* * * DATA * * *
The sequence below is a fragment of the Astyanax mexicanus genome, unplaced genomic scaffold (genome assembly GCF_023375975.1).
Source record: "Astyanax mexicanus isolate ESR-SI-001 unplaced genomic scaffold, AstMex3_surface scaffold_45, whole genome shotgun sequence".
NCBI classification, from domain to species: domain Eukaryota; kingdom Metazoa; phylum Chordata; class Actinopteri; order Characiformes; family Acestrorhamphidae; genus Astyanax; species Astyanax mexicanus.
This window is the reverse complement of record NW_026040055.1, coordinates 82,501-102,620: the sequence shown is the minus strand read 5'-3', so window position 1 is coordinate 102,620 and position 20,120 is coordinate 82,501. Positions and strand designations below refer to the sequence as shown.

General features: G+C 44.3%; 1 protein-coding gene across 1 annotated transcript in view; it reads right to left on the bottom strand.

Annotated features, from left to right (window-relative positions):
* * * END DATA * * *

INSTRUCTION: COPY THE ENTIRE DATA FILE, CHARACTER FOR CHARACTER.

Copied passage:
The sequence below is a fragment of the Astyanax mexicanus genome, unplaced genomic scaffold (genome assembly GCF_023375975.1).
Source record: "Astyanax mexicanus isolate ESR-SI-001 unplaced genomic scaffold, AstMex3_surface scaffold_45, whole genome shotgun sequence".
NCBI classification, from domain to species: domain Eukaryota; kingdom Metazoa; phylum Chordata; class Actinopteri; order Characiformes; family Acestrorhamphidae; genus Astyanax; species Astyanax mexicanus.
This window is the reverse complement of record NW_026040055.1, coordinates 82,501-102,620: the sequence shown is the minus strand read 5'-3', so window position 1 is coordinate 102,620 and position 20,120 is coordinate 82,501. Positions and strand designations below refer to the sequence as shown.

General features: G+C 44.3%; 1 protein-coding gene across 1 annotated transcript in view; it reads right to left on the bottom strand.

Annotated features, from left to right (window-relative positions):